After the injury to Doughty, someone needed to fill the PP1 role in LA. Enter Sean Durzi. It was a breakthrough season for the 23-year-old Toronto Maple Leafs draft pick. After scoring 16 points in 13 AHL games to start the season, Durzi picked up 24 assists and 27 points, including 13 power play assists in his debut season in the NHL.

The elephant in the room is that Durzi is still without a contract. The RFA has yet to come to an agreement with the Kings, though all expectations are the two sides will get this done.

Assuming Durzi does sign, he is the top candidate to grab PP2 duties. We don’t know yet who will be on which power play unit for the Kings, but it’s reasonable to assume Durzi could see power play time with the likes of Danault, Byfield, Arvidsson, and Trevor Moore.

While the offense is the name of Durzi’s game, he was the top Kings defenseman in shots-blocked per 60 minutes.

He’s only a reserve option in 10-12 team leagues, but in deeper leagues, he should be rostered.

Other defensemen of note

  • Jordan Spence – another exciting rookie last season, Spence picked up eight points in 24 NHL games. He was nearly a point-per-game player in what was also his rookie AHL season (42 points in 46 games). He’s likely to start the season with the Ontario Reign, but keep him on your watch list if you’re in deep leagues. If there are any injuries to the blue line, he could play a factor.
  • Brandt Clarke – The 19-year-old is one of the top offensive-defenseman prospects in the NHL. If he makes the team, it’s because the LA Kings will be looking to utilize his offense from the back end, which could mean PP2 time.


Jonathan Quick

In what was supposed to be the year that Cal Petersen took over the starting job, Jonathan Quick refused to give up the crease. After three straight sub-par seasons, Quick bounced back with a .910 save percentage while picking up 23 wins.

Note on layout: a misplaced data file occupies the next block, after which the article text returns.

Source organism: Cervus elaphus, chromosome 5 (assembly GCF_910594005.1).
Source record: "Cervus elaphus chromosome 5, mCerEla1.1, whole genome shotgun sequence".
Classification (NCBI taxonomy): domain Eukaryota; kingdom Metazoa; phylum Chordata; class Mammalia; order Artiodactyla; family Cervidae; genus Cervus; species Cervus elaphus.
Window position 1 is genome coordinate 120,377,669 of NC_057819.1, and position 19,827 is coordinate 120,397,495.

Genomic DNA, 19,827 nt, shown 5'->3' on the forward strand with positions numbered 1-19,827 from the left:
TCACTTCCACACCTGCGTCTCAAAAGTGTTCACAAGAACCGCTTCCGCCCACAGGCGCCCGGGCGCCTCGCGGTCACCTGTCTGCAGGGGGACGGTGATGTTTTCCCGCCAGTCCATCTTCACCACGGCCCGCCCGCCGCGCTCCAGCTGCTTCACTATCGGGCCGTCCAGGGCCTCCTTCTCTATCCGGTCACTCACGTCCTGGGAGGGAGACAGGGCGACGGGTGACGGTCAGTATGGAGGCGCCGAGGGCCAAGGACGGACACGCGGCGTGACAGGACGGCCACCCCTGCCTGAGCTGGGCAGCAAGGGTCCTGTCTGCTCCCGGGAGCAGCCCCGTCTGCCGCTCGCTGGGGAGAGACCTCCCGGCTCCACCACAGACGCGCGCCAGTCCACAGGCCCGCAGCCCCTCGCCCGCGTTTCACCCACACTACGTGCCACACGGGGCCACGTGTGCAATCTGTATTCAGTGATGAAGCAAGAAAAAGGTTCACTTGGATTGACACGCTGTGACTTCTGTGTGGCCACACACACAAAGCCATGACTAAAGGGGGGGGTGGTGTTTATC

Quick will be 37 in January, and if the Kings had their preference, they probably wouldn’t want him starting 46 games again. It’s very conceivable that he’s a steady netminder, but the volume just may not be there from a fantasy standpoint.

Cal Petersen

This is a big year for the 27-year-old netminder. After signing a three-year, $15 million deal that kicks in this season, Petersen struggled in 2021-22. After boasting a .919 save percentage in his first three NHL seasons (50 total starts), he put up a pedestrian .895 save percentage last season in 37 appearances.

The LA Kings expect him to be the number one goaltender sooner rather than later. If we start to see Petersen perform to the levels prior to last season, he is on a good team that is known for controlling the puck possession battle. 55 to 60 starts for Petersen could be valuable and, particularly in deeper leagues, could be a steal where he’s likely to go at the back end of the draft.

At this point, neither LA Kings’ netminder will be your number one goaltender coming out of drafts.